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Thread: Cutting Boards Straight

  1. #1
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    Cutting Boards Straight

    I have a peculiar issue:

    I've been cutting boards lately on my TS, the Bosch Contractor saw. Strips between 1-6" of all types of woods, and then I'm gluing them together. They all fit together great making nice seams. All, that is, except for one. I've got one board of Ash that will NOT give me a straight edge. I could mix up all the other dozen strips, drop them like "pick-up sticks" but them together in any order and they all fit together great except for this one side of ash (the board has walnut glued to the other edge that's straight).

    I've cut it on the table saw with the wide side against the fence, the narrow side against the fence, and I've cut it on a sled--you know, the kind you use for making skew cuts. Several times I might add. As soon as I lay the freshly cut side against any other side of any board, the freshly cut one is not straight. It's bowed in the middle and will NOT make a nice seam.

    Has anyone ever heard of this? Is it possible there's some kind of internal stress in the board that will prevent it from giving me a straight side?

    AKA Young Grasshopper Woodworker
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  2. #2
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    Quote Originally Posted by Cynthia White View Post
    Has anyone ever heard of this? Is it possible there's some kind of internal stress in the board that will prevent it from giving me a straight side?

    That's probably exactly what your problem is. Happens to me often. Even jointing them doesn't always work. Maybe in your particular case the walnut that is glued to it is keeping some of the stress locked into the ash Try ripping the walnut off and cut the other edge again. Or just toss it and get another board.

    There are some pieces that I can't get straight no matter what I try. I usually cut them into shorter lengths and use them for other projects.

    Making cutting boards are you ????
    Faith, Hope & Charity

  3. #3
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    Thanks a million, Bob. I really thought I might be losing my mind. I'm going to cut off the walnut (and my losses) and toss that piece of ash into the fireplace pile And keep the walnut and continue on my merry way. Re: cutting boards, no, something a lot bigger actually but it's for the magazine so I have to keep my mouth shut until the issue comes out....then all the details and photos will too....so I can share my blunders and hillbilly jigs....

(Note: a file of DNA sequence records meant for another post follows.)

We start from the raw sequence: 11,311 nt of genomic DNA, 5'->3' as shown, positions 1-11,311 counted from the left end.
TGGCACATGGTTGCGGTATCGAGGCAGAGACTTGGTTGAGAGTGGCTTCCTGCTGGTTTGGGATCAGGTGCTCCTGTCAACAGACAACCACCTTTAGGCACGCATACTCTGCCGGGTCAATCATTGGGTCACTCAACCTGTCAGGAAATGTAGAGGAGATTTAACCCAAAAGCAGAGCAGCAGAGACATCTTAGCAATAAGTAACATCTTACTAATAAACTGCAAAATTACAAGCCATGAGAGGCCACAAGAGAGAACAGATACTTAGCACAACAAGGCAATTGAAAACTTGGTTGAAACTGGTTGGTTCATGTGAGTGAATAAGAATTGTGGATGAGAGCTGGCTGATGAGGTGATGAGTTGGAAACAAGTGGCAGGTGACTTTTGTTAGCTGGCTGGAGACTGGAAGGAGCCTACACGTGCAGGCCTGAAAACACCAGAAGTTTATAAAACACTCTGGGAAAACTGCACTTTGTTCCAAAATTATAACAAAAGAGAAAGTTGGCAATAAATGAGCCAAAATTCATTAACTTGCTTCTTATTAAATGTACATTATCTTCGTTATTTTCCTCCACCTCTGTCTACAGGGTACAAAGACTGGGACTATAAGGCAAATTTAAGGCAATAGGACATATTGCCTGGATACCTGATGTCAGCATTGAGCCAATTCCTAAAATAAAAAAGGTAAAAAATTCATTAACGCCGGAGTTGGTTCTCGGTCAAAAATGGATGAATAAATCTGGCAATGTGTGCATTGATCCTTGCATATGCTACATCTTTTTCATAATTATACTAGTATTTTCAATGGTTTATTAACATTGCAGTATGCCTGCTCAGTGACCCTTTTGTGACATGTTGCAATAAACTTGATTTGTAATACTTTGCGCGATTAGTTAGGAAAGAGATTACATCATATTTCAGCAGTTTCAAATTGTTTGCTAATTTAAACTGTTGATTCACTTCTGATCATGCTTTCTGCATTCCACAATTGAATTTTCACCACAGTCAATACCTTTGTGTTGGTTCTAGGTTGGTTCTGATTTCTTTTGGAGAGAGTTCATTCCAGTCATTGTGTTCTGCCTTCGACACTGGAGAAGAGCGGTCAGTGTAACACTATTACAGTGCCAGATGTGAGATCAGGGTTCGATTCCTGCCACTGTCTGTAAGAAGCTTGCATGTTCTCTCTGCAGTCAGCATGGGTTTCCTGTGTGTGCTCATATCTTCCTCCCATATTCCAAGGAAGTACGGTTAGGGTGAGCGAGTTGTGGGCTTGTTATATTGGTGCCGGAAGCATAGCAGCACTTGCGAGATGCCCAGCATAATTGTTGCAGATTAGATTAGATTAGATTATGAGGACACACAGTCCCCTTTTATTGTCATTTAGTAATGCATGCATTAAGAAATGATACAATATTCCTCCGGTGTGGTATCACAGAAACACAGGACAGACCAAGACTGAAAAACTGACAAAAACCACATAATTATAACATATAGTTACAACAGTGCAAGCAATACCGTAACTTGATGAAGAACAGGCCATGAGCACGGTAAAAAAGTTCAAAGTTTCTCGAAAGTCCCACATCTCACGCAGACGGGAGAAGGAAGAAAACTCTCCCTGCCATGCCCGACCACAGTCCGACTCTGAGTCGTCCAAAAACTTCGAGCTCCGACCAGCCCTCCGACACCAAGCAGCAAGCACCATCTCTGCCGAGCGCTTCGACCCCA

AKA Young Grasshopper Woodworker
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  4. #4
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    another vote for pitcun the aash and gettun nother board
    If in Doubt, Build it Stout!
    One hand washes the other!
    Don't put off today till tomorrow!

  5. #5
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    Quote Originally Posted by Cynthia White View Post
    Thanks a million, Bob. I really thought I might be losing my mind. I'm going to cut off the walnut (and my losses) and toss that piece of ash into the fireplace pile And keep the walnut and continue on my merry way. Re: cutting boards, no, something a lot bigger actually but it's for the magazine so I have to keep my mouth shut until the issue comes out....then all the details and photos will too....so I can share my blunders and hillbilly jigs....
    you can show us first, we wont spill the beans.
    Human Test Dummy

  6. #6
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    Hi Cynthia

    Just while we on this topic take note that very often this will happen on many wood types and boards.
    The reason i am picking up on it is to make u aware of the need to keep some sort of splitter/riving knife etc at the back if ur blade on ur table saw. Then when the board releases this stress and bows while u cutting it does not end up binding on ur blade and coming back at u.

    Other thing is once cut let the wood rest a day or so and then joint. Sometime helps to let it have its way and then shave it again to size u want.
    Its wood a living material not steel


    Sent from my MB860 using Tapatalk 2
    cheers

  7. #7
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    hahahahhahaha thanks Allen, I'll keep that in mind. Yes, Rob, I do keep a riving knife on all the time. The pawls that hang out the back I put on occasionally when I'm cutting something wide, but they're off most of the time because I'm afraid they'll bugger up little slices. the big plastic fingers that go over the blade are always off because I can't see the blade, and I think it's more dangerous (for me) if I can't see where the blade is.
    AKA Young Grasshopper Woodworker
    AKA The Rookie

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